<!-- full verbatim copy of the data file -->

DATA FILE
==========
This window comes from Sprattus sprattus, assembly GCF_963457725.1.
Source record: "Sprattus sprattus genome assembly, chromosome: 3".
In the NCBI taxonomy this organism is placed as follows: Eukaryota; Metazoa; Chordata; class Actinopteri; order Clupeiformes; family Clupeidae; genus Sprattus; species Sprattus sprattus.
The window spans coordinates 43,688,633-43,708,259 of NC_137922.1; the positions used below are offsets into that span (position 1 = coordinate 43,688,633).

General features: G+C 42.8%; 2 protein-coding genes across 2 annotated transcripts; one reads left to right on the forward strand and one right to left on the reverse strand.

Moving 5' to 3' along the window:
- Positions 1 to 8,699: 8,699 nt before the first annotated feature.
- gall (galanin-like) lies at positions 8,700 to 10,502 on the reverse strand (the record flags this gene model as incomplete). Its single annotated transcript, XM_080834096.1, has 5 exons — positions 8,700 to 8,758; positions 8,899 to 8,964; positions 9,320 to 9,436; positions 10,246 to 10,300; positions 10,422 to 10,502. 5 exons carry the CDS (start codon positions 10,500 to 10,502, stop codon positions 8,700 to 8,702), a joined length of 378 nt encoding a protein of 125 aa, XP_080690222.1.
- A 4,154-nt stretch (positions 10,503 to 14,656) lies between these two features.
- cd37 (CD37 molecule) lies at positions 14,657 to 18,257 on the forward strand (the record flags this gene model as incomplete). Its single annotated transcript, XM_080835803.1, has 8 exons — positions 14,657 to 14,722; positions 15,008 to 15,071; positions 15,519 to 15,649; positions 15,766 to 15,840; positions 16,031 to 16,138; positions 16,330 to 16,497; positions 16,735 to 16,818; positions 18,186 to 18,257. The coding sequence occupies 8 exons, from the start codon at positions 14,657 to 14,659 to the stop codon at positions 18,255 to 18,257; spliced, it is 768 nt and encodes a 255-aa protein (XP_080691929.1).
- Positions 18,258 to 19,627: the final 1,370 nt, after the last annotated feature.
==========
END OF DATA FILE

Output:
This window comes from Sprattus sprattus, assembly GCF_963457725.1.
Source record: "Sprattus sprattus genome assembly, chromosome: 3".
In the NCBI taxonomy this organism is placed as follows: Eukaryota; Metazoa; Chordata; class Actinopteri; order Clupeiformes; family Clupeidae; genus Sprattus; species Sprattus sprattus.
The window spans coordinates 43,688,633-43,708,259 of NC_137922.1; the positions used below are offsets into that span (position 1 = coordinate 43,688,633).

General features: G+C 42.8%; 2 protein-coding genes across 2 annotated transcripts; one reads left to right on the forward strand and one right to left on the reverse strand.

Moving 5' to 3' along the window:
- Positions 1 to 8,699: 8,699 nt before the first annotated feature.
- gall (galanin-like) lies at positions 8,700 to 10,502 on the reverse strand (the record flags this gene model as incomplete). Its single annotated transcript, XM_080834096.1, has 5 exons — positions 8,700 to 8,758; positions 8,899 to 8,964; positions 9,320 to 9,436; positions 10,246 to 10,300; positions 10,422 to 10,502. 5 exons carry the CDS (start codon positions 10,500 to 10,502, stop codon positions 8,700 to 8,702), a joined length of 378 nt encoding a protein of 125 aa, XP_080690222.1.
- A 4,154-nt stretch (positions 10,503 to 14,656) lies between these two features.
- cd37 (CD37 molecule) lies at positions 14,657 to 18,257 on the forward strand (the record flags this gene model as incomplete). Its single annotated transcript, XM_080835803.1, has 8 exons — positions 14,657 to 14,722; positions 15,008 to 15,071; positions 15,519 to 15,649; positions 15,766 to 15,840; positions 16,031 to 16,138; positions 16,330 to 16,497; positions 16,735 to 16,818; positions 18,186 to 18,257. The coding sequence occupies 8 exons, from the start codon at positions 14,657 to 14,659 to the stop codon at positions 18,255 to 18,257; spliced, it is 768 nt and encodes a 255-aa protein (XP_080691929.1).
- Positions 18,258 to 19,627: the final 1,370 nt, after the last annotated feature.